The concept of chillers with doors opens up a wealth of money- and energy-saving opportunities for c-stores. Sarah Britton reports
Is it a bird? Is it a plane? No, it’s your energy bill that is soaring so high, and so fast, that it’s pretty much a blur. But don’t fret. There is something you can do that will guarantee a reduction in your energy use. By fitting doors onto your chillers you can save at least a quarter of your refrigeration costs. And when you take into account that refrigeration makes up 60% of the average store’s power use, that’s money worth saving.
Refrigeration specialist The Jordon Group has reported a marked increase in sales of chillers with doors. “More and more convenience stores are looking at putting doors on their chillers,” says general manager Alan Barwick.
Words of warning
Space: Always give careful consideration to space when thinking about adding doors to your chillers. “We’ve had a situation with a retailer where his store’s aisles only measure 80cm, and an open door will take up 40cm,” says Alan Barwick, general manager at refrigeration specialist The Jordon Group. In such cases, sliding doors may be an option.
Savings:Don’t believe a supplier who promises they can save you a set percentage before they’ve assessed your store. “A lot of suppliers give a simple percentage figure for example, putting doors on chillers will save you 60%,” says Delta Refrigeration managing director Simon Robinson. “But it really depends on the kind of condenser units and how many are being used.”
Lighting: Once you put doors on chillers, products may require additional illumination, according to LED supplier Nualight sales director Ben Brown. “Fitting doors will reduce ambient light by more than 20%, so retailers will need to consider additional lighting.”
Funding: If you want to get a loan from the Carbon Trust to help pay for your installation, you need to apply before you fit the doors. Many refrigeration suppliers will help you to do this, or you can approach the Trust directly: www.carbontrust.co.uk.
Communication: Explain the environmental benefits of using doors to your customers. When the chillers are installed, you can reinforce the green message via transparent stickers on the doors explaining how much energy is being saved.
Delta Refrigeration has also observed a growing demand for c-stores retrofitting doors on existing chillers, or installing brand new chillers with doors. “In this week alone, I’ve had two calls from retailers feeling that times are desperate and they can’t sustain their business with their current energy bills,” says managing director Simon Robinson. “The biggest energy saving a convenience retailer can make is putting doors on chillers.”
The figures speak for themselves. Take London-based Andrew Thornton, who retrofitted doors onto the dairy chillers in his Crouch End Budgens at the end of June. “Our energy usage is down 20% year on year, and 16% of that was down to the doors on our chillers, as well as the new ovens we’ve just bought,” beams Andrew. “The whole job cost £30,000 and we’re saving £8,000 a year. I’m expecting payback in less than four years.”
Spar wholesaler James Hall has also achieved extremely pleasing cost savings by adding doors to its stores’ chillers. The firm began by trialling doors at one store last year, which resulted in a reduction in daily energy use by nearly two thirds. “Before, we had 10m of dairy cabinets consuming 103kw. Now, they’re consuming 32kw a day. That’s a 60% saving,” says general manager store design & technical services Frank Frayling.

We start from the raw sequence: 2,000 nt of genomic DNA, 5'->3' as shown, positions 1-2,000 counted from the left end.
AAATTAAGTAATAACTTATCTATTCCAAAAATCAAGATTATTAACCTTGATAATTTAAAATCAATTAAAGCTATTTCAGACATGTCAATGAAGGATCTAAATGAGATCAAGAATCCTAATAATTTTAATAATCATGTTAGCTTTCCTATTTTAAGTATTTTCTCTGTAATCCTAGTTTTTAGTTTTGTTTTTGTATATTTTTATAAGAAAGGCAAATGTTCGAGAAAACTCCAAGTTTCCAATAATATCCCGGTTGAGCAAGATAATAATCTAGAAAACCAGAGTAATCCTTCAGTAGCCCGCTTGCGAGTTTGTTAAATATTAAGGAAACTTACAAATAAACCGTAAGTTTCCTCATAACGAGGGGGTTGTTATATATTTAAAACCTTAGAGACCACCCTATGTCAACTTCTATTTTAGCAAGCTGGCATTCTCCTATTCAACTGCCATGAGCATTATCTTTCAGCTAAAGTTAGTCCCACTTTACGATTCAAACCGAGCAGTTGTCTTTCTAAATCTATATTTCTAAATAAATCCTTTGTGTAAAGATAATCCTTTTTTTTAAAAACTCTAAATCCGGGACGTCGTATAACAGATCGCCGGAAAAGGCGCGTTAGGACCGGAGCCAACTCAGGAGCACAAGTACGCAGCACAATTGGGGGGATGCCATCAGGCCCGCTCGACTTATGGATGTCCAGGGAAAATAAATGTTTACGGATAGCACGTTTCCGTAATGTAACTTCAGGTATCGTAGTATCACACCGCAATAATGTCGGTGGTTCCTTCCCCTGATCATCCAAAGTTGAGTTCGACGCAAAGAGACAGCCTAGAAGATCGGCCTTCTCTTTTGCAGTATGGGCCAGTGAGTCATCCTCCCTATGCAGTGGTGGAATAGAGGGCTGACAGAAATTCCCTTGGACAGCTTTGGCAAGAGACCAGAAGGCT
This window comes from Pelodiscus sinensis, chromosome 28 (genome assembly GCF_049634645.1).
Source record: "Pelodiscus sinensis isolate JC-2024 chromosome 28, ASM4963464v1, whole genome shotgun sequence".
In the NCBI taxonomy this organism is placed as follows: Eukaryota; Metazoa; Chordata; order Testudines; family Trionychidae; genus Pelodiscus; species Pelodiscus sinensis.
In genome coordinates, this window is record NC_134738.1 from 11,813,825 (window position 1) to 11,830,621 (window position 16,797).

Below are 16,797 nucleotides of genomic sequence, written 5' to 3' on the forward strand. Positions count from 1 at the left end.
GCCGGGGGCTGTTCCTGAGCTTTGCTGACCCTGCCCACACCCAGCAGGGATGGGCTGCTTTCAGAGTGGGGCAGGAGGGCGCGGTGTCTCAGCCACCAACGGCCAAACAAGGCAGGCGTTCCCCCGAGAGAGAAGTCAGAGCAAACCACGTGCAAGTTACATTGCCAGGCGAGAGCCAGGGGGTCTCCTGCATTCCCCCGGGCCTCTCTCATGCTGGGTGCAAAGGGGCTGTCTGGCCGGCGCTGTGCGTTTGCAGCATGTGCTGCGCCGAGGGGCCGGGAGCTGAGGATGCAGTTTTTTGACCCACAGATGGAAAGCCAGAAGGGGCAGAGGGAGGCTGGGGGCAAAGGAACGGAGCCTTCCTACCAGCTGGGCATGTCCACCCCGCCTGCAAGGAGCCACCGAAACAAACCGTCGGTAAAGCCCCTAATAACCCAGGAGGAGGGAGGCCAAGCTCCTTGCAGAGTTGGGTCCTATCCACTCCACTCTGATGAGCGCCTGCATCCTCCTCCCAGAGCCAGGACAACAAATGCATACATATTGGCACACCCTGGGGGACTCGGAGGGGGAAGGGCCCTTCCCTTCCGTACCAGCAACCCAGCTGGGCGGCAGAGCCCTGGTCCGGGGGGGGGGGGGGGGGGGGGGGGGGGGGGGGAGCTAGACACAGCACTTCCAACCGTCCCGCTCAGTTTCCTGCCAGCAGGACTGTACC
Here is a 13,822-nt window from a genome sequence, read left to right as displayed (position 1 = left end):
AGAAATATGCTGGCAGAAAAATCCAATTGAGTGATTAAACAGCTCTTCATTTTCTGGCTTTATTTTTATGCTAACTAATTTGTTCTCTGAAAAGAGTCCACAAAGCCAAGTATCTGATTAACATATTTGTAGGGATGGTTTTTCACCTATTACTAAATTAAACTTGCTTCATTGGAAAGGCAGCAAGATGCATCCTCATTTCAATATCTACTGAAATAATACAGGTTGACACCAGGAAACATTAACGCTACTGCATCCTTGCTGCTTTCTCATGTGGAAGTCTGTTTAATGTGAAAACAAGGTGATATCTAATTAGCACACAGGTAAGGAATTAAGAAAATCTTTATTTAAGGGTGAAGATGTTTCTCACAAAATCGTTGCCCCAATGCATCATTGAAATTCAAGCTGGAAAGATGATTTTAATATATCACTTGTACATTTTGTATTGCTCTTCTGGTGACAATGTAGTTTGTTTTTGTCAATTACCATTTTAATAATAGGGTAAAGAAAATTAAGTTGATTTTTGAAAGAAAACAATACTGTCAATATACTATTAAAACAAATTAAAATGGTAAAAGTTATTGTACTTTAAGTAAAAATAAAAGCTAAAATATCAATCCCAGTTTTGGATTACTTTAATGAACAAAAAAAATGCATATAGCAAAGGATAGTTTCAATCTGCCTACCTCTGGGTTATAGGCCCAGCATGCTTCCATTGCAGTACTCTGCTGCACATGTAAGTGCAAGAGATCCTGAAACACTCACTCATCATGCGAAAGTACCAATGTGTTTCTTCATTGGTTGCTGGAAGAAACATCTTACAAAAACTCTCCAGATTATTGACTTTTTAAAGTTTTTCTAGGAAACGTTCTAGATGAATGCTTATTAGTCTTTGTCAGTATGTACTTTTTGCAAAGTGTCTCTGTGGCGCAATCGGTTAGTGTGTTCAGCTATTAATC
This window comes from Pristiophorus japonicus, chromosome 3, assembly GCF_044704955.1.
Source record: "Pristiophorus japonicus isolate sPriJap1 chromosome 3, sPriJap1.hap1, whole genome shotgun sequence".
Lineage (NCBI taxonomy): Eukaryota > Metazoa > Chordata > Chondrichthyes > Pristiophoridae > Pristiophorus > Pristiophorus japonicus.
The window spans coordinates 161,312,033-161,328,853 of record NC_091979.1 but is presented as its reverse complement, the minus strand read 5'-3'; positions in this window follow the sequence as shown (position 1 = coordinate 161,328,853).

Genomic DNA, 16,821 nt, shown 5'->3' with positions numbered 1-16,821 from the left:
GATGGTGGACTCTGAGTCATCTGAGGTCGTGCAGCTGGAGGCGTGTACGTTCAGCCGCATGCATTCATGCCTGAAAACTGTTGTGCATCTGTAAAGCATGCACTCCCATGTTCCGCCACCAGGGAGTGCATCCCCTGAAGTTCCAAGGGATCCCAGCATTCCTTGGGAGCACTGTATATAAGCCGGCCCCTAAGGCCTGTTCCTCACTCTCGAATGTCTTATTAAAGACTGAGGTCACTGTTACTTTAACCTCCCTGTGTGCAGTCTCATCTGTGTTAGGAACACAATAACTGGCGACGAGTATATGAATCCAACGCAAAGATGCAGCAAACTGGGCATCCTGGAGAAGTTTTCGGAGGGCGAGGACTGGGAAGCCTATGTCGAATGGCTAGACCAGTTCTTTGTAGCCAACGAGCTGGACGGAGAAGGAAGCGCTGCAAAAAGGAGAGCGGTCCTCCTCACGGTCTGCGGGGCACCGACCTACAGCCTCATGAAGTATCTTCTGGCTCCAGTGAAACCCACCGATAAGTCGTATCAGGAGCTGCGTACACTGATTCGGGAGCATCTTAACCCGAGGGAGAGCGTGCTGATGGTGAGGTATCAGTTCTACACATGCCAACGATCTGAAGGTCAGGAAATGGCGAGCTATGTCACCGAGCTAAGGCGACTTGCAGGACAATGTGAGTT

The doors achieved a payback in just over 12 months and James Hall is now rolling them out to all 90 of its company-managed stores, as well as about 60 independents. Other Spar groups have also been inspired to look into chillers with doors. “Trials are now being performed at Blakemore and Hendersons,” notes Frayling.
Mace retailer Mike Troupe, who owns Litcham Sub Post Office in King’s Lynn, Norfolk, is another fan of chillers with doors. “The problem was that our Britvic and Coke chillers were throwing out heat into the air, which meant that the open dairy cabinet had to work extra hard to stay cold,” explains Mike. “We replaced all three fridges with 2.5m and 3.7m multi-deck closed chillers with a remote condenser unit. It cost £13,000 and I’m saving about £320 a week.” The new units all but halved Mike’s energy consumption and he is expecting payback within four to five years. “Mace representatives have come to look at the new equipment and they were impressed with what we’d done,” he says. “They’ve said they’ll recommend it to others going forward.”
And it’s not just a cost saving that retailers will benefit from by using chillers with doors. “With open chillers, customers are cold from the knees down because cold air drops,” says Barwick. “But when you have doors, you aren’t chilling the space outside of the cabinets.”
Chris Walklin, business development manager at Cold Service Distribution agrees. “Because it isn’t as cold, people could be encouraged to stay longer in the aisles,” he says.
Andrew has certainly noticed a difference at his store. “The temperature in the aisle has been a problem ever since I’ve owned this store, but it has greatly improved as a result of the doors,” he adds.
With doors on chillers meaning a store is less cold, there are also additional savings in terms of a reduction in the energy needed to heat the store. “Our aircon units cost between £6,000 and £7,000 each. In a 3,000sq ft forecourt, we can now use two units instead of three,” says Frayling.
More energy saving refrigeration equipment
EC fan motor: Conventional fan motors in cabinets run 24/7 and generate heat, which needs cooling down. EC fan motors are 40% more efficient and don’t give out heat. A conventional fan will often break down in 1518 months as they suck in air and dust, which weighs down the blades and the bearings fail. The performance of the cabinet will lower and it won’t perform to its optimum level. In comparison, an EC fan is maintenance free.
Source: Delta Refrigeration
LED lighting: Maintenance costs can be significantly reduced by investing in quality LED lighting as it generally comes with a five-year warranty. It’s brighter than standard light and doesn’t discolour fresh meat, which fluorescent light can tend to do. LEDs use 4060% less energy than flourescent lights. Payback is normally achieved in less than three years, and can be reached in under a year depending on operational hours and application. Source: Nualight